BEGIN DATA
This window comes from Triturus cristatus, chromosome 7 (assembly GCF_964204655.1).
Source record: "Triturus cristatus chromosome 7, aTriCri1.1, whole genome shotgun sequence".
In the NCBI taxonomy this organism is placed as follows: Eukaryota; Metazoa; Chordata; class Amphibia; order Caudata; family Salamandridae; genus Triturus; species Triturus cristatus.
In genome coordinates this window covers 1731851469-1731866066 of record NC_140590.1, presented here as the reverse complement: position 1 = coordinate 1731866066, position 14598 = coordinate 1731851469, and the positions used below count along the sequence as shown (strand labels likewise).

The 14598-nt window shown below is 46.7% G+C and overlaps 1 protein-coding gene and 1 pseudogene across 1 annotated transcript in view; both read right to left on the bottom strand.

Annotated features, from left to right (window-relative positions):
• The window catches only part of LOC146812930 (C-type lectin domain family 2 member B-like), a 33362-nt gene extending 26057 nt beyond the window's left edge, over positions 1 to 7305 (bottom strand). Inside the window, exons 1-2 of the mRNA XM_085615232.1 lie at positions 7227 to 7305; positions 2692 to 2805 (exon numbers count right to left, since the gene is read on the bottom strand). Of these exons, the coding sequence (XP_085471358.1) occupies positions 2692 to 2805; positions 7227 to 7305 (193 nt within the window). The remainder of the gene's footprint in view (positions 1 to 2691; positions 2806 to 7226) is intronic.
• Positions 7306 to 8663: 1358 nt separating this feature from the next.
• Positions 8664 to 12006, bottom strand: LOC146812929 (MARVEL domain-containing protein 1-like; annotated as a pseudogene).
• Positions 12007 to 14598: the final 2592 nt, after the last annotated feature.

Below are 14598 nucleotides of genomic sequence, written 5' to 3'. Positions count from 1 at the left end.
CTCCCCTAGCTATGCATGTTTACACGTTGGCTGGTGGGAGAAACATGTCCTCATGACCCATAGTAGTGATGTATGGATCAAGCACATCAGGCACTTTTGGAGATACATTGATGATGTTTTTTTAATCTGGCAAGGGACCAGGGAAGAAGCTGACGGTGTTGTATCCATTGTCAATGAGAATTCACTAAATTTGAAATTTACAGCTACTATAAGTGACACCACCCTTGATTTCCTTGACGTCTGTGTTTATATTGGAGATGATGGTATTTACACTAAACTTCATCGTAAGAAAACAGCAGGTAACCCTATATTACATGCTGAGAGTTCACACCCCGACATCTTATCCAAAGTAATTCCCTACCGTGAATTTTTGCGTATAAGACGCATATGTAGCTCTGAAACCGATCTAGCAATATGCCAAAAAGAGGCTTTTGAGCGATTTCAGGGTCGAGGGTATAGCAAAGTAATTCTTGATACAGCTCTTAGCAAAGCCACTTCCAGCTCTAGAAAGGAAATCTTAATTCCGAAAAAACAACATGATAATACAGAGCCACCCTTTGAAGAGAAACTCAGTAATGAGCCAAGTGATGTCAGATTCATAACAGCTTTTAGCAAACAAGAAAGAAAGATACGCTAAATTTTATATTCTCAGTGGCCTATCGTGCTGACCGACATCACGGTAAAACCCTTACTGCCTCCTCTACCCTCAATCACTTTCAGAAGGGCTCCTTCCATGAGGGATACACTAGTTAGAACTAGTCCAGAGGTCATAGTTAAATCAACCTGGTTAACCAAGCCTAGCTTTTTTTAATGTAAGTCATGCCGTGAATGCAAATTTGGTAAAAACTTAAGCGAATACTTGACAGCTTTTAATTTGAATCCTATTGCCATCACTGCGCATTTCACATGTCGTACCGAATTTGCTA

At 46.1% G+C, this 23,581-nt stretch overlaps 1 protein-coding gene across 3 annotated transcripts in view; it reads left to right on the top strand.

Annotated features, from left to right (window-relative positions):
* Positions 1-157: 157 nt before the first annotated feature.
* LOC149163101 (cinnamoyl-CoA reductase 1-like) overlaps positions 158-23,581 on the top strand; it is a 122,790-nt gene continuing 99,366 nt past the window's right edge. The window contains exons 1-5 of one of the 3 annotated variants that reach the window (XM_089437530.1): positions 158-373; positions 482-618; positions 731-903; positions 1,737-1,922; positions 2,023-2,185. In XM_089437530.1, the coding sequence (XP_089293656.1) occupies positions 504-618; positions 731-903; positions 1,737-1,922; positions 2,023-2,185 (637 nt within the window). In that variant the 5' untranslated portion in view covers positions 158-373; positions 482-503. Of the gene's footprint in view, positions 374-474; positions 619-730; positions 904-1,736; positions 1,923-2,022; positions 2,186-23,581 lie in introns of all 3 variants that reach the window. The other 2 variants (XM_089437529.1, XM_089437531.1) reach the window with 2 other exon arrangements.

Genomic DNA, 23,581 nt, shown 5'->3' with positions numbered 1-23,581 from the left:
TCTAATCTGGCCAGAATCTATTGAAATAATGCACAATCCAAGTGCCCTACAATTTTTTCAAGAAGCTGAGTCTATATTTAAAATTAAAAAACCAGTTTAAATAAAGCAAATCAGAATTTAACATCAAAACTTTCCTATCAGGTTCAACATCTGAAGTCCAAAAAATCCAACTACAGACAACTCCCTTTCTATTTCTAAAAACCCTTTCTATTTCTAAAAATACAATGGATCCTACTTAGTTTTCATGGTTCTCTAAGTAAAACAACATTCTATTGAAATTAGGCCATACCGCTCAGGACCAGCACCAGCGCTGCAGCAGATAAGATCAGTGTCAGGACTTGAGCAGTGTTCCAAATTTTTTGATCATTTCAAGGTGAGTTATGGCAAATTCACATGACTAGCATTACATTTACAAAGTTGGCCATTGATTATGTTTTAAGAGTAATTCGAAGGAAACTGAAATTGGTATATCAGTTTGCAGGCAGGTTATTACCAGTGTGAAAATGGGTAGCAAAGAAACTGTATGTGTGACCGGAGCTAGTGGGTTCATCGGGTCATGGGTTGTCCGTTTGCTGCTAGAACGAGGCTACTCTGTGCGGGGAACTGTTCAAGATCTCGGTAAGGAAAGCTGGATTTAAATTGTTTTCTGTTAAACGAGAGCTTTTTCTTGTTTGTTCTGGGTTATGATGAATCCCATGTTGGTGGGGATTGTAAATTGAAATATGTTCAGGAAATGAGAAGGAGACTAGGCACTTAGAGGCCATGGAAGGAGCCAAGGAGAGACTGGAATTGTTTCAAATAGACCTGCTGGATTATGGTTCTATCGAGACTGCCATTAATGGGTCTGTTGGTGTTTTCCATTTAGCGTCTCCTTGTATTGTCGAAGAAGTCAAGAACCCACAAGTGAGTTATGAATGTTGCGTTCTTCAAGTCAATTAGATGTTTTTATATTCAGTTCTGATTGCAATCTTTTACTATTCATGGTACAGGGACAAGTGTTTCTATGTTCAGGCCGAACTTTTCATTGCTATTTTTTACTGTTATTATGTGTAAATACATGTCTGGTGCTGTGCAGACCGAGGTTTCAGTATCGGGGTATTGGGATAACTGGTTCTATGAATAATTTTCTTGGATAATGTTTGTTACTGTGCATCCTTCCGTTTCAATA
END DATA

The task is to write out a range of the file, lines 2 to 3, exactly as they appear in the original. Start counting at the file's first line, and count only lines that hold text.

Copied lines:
Source record: "Triturus cristatus chromosome 7, aTriCri1.1, whole genome shotgun sequence".
In the NCBI taxonomy this organism is placed as follows: Eukaryota; Metazoa; Chordata; class Amphibia; order Caudata; family Salamandridae; genus Triturus; species Triturus cristatus.